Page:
Freedom of religion defeating tyranny - Hanukkah and the World Cup

Jewish visitors received a warm welcome in Qatar - we should be thankful for the beautiful display of freedom of religion during the World Cup.

 ABBI ELI CHITRIK watches a World Cup match, wearing a traditional Orthodox Jewish hat, even as a Muslim wearing a keffiyeh is among the other fans sitting nearby. (photo credit: Rabbi Mendy Chitrik)
ABBI ELI CHITRIK watches a World Cup match, wearing a traditional Orthodox Jewish hat, even as a Muslim wearing a keffiyeh is among the other fans sitting nearby.
(photo credit: Rabbi Mendy Chitrik)

The world watched as a small nation won one unlikely victory after another. They accomplished what no one thought was possible and they did it while proudly expressing their faith on the field.

Of course, I’m talking about Morocco’s football team but I could just as well be talking about the Maccabees, in ancient Judea, whose victory over the powerful Syrian-Greek army we will celebrate on Hanukkah, which began last night, as the World Cup Final was being played in Qatar.

Underdogs inspire us all

There’s something about an underdog that excites us; inspires us. And when Morocco, with very few star players, defeated Portugal to advance to the semifinals, they were the team with the longest odds in 40 years to do so.

So, of course, the world watched. And the world was inspired as – after their heartbreaking defeat to reigning champions France – they prayed on the field, expressing the same faith in God after their loss as they had expressed after each of their improbable victories.

As the chairman of the Alliance of Rabbis in Islamic States (ARIS), this public expression of faith by our neighbors is heartening in and of itself. But that wasn’t all that took place in Qatar.

 Searching for kosher food ahead of the Qatar FIFA World Cup. (credit: Rabbi Mendy Chitrik) Searching for kosher food ahead of the Qatar FIFA World Cup. (credit: Rabbi Mendy Chitrik)

10,000 Jewish fans in Qatar

As a million football fans planned to travel to Qatar, including some 10,000 Jewish fans, we prepared to welcome them. Rabbi Marc Schneier of the Foundation For Ethnic Understanding in New York initiated what would become a comprehensive project to provide Jewish fans with what they’d need while in the Middle East – just as the rabbis of ARIS do each day for our communities throughout the region, across the Middle East, the Arabian Gulf, Africa, and beyond; from Turkey to Tunisia, from the UAE to Azerbaijan, and yes, Morocco, as well.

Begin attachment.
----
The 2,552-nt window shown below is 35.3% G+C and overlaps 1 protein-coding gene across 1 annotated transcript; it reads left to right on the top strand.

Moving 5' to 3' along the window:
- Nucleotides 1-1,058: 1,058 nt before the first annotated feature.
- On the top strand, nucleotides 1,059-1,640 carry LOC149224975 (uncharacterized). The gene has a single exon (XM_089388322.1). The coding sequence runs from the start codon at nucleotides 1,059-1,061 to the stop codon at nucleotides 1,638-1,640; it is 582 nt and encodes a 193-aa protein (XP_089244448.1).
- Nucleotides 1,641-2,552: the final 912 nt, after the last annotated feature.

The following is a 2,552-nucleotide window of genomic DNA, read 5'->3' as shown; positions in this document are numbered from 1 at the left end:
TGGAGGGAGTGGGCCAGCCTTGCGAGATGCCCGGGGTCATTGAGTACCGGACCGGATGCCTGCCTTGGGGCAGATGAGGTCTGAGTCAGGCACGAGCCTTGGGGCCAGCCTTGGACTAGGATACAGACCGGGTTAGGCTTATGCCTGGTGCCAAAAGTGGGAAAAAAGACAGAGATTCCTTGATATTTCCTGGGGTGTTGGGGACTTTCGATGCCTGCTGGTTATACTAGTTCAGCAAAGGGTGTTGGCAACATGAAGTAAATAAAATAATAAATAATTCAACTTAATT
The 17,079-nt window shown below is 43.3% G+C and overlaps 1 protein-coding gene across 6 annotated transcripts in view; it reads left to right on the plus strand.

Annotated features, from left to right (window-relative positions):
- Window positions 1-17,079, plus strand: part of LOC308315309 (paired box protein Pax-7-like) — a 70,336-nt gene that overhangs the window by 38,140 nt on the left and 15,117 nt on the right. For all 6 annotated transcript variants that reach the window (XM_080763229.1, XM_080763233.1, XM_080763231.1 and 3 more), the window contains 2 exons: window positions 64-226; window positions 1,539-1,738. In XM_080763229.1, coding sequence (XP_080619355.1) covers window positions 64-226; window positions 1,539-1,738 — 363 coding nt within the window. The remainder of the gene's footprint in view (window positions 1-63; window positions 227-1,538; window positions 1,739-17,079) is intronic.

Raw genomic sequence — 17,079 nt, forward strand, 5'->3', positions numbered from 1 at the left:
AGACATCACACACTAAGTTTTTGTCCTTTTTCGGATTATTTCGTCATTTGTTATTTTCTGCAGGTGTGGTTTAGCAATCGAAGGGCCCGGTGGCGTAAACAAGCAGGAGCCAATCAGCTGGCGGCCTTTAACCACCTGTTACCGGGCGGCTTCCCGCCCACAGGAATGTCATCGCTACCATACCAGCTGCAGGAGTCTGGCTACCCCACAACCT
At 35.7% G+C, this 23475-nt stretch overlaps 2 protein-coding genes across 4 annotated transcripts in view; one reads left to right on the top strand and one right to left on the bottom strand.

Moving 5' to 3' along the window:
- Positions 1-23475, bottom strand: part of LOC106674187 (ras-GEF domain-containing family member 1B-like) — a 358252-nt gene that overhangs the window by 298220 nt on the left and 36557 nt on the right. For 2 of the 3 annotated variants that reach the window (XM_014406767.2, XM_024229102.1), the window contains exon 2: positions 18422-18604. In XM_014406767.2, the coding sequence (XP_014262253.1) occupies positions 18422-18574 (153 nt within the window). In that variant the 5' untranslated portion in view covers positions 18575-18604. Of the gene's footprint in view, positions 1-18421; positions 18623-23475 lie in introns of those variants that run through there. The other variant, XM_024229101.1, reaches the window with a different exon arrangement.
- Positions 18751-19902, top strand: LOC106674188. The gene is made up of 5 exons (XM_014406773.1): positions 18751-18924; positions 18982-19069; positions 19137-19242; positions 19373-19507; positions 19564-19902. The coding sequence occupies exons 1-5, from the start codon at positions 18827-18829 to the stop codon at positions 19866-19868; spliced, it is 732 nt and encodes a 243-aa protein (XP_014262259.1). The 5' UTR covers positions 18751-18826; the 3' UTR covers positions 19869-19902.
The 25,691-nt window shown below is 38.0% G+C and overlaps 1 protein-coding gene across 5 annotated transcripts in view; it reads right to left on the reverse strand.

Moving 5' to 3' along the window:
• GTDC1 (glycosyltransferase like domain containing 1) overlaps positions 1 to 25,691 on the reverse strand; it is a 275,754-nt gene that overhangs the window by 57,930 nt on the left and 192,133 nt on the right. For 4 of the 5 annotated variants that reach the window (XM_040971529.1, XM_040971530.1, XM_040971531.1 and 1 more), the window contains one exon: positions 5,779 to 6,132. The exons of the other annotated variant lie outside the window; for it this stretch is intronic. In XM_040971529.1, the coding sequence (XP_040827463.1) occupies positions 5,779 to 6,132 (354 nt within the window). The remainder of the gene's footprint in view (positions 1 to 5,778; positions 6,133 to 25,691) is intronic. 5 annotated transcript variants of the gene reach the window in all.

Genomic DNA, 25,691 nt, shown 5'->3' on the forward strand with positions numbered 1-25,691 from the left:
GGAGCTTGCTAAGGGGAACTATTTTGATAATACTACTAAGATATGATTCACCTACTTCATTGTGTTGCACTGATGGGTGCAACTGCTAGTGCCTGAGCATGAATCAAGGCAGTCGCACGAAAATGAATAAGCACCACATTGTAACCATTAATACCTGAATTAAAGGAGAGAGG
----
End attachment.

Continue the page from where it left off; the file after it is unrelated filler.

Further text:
The 2022 World Cup saw the establishment of the first kosher kitchen in Qatar, from which we served kosher sandwiches and challah for Shabbat, prepared under the supervision of my son, Rabbi Eli Chitrik. We also provided other Jewish resources for travelers, putting up mezuzot, pointing tourists to where packaged kosher items could be found in local supermarkets and assisting with many other logistical needs for Jewish football fans.

Many in the media have attempted to sensationalize the World Cup in Qatar, painting a picture of a place where Jews did not feel welcome. My son Eli, who – dressed in his traditional black fedora and with his tzitzit proudly visible – attended several matches in stadiums with tens of thousands of people, alongside Qataris in thobe and ghutra, would disagree with that assertion.

Yes, there have been instances of intolerance, as is sadly the case throughout the world. But these are vastly outweighed by the warm welcome Jewish fans and the rabbis who are in Qatar serving them have experienced.

As we begin the holiday of Hanukkah, which celebrates the victory of freedom of religion over tyranny, and as we celebrate the beautiful display of freedom of religion during the World Cup, we have much to be thankful for, as public expressions of faith and religious practice are more and more not only tolerated but welcomed and celebrated throughout the world.

The writer serves as the Ashkenazi rabbi of Turkiye and chair of the Alliance of Rabbis in Islamic States. Follow him on Twitter @mchitrik.